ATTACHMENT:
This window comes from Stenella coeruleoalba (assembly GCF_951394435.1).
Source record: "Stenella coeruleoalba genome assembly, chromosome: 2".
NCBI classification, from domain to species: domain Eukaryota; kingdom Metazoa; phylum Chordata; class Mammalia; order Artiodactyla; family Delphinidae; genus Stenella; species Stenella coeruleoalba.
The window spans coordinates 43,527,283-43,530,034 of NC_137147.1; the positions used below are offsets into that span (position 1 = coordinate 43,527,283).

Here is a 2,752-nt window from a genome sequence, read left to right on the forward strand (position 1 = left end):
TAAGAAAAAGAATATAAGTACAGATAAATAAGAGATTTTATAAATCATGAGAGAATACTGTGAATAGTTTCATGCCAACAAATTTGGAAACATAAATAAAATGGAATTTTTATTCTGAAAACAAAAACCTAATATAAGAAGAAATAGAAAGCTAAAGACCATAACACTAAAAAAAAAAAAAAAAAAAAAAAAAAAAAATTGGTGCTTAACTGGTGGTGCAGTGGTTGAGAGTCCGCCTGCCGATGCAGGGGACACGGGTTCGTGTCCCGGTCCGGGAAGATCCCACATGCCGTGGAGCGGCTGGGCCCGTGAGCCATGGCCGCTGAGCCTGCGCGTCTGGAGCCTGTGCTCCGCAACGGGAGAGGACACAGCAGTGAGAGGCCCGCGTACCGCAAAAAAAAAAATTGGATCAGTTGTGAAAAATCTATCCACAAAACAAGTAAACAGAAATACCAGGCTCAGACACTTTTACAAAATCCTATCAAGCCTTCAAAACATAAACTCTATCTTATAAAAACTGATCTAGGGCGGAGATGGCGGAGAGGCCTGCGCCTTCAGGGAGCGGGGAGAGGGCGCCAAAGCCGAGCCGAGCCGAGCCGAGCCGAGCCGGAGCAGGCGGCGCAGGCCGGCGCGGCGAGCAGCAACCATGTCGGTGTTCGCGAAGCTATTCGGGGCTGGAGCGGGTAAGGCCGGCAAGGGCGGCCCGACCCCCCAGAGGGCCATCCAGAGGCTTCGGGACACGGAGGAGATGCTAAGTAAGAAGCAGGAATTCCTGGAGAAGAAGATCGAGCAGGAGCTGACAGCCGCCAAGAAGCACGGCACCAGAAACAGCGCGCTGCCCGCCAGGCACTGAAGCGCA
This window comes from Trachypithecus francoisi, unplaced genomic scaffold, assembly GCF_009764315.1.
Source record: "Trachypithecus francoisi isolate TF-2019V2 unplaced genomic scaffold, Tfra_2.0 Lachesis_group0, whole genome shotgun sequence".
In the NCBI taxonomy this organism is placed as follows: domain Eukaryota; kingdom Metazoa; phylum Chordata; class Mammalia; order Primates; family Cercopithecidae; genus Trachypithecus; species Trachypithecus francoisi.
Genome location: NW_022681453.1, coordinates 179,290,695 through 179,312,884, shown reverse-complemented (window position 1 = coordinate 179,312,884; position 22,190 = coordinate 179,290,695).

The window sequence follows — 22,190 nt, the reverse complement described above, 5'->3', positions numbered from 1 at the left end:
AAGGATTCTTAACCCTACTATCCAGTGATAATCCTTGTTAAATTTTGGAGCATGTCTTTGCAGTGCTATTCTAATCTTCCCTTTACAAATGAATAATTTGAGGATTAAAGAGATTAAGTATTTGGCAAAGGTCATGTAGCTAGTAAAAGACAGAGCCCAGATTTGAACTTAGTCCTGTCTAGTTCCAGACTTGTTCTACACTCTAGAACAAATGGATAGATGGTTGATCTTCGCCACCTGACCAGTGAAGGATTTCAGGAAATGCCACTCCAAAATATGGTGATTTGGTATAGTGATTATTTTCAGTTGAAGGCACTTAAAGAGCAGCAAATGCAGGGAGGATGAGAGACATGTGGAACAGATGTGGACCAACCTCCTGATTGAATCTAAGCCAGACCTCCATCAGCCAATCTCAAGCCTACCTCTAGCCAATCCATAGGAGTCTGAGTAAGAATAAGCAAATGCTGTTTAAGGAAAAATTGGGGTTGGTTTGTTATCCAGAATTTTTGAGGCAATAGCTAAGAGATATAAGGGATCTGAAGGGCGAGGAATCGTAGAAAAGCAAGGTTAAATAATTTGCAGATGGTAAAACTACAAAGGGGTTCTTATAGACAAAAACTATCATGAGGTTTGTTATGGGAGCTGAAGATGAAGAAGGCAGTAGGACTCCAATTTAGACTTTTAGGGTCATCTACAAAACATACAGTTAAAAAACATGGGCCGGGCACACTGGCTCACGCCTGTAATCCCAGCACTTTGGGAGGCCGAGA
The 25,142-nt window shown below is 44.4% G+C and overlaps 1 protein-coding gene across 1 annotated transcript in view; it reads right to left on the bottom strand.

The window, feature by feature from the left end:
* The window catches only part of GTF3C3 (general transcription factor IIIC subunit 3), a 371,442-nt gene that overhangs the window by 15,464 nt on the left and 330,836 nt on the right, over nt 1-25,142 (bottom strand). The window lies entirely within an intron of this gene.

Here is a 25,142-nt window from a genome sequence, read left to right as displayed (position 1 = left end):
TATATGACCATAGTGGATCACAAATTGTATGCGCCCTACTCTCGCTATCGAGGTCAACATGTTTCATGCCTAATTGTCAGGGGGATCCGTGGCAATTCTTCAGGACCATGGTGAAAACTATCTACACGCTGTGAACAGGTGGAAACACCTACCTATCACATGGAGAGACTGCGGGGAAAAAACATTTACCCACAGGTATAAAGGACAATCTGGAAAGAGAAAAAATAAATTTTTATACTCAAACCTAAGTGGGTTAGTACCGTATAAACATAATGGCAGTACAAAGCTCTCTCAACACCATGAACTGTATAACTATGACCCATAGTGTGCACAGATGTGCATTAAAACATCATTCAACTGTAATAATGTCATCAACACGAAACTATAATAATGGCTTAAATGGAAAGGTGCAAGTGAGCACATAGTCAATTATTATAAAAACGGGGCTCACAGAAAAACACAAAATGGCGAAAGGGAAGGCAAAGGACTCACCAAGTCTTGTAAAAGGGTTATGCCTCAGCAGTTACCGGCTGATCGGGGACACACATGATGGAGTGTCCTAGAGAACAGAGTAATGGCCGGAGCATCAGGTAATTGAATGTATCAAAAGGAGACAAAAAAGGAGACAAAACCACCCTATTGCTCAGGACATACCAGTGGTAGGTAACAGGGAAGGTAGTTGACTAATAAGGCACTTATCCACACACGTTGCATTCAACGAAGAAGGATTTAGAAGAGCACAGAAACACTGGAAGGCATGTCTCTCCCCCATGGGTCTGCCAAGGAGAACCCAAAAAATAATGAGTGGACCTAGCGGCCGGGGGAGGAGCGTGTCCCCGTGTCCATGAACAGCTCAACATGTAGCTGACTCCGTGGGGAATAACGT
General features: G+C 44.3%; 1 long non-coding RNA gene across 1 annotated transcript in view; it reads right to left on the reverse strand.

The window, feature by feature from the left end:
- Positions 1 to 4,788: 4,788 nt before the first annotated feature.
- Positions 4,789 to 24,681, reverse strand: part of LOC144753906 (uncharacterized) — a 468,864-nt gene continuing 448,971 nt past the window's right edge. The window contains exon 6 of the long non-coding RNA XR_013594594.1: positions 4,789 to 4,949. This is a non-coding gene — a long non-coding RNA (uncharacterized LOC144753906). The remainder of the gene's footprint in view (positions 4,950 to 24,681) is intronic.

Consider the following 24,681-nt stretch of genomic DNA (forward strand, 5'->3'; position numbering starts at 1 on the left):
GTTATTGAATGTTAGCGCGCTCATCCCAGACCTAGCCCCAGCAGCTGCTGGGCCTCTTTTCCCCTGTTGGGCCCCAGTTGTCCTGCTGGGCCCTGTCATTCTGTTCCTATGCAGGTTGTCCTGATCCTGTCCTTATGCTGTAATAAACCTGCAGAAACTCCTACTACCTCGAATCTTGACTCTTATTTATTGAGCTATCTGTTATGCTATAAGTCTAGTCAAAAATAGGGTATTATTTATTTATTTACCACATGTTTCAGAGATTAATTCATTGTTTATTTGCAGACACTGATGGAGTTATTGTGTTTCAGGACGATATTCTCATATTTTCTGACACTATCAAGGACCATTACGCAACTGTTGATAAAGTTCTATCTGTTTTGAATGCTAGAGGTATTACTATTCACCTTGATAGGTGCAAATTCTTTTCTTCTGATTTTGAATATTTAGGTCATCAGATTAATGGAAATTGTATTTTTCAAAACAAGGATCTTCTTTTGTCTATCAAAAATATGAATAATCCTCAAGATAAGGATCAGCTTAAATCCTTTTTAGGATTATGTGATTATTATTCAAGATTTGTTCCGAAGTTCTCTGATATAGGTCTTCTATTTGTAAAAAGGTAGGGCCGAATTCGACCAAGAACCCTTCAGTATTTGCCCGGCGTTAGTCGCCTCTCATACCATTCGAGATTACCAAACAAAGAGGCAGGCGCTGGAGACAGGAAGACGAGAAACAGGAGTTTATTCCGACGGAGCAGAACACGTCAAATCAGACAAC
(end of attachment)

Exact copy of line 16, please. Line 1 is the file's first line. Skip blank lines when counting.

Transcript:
Here is a 25,142-nt window from a genome sequence, read left to right as displayed (position 1 = left end):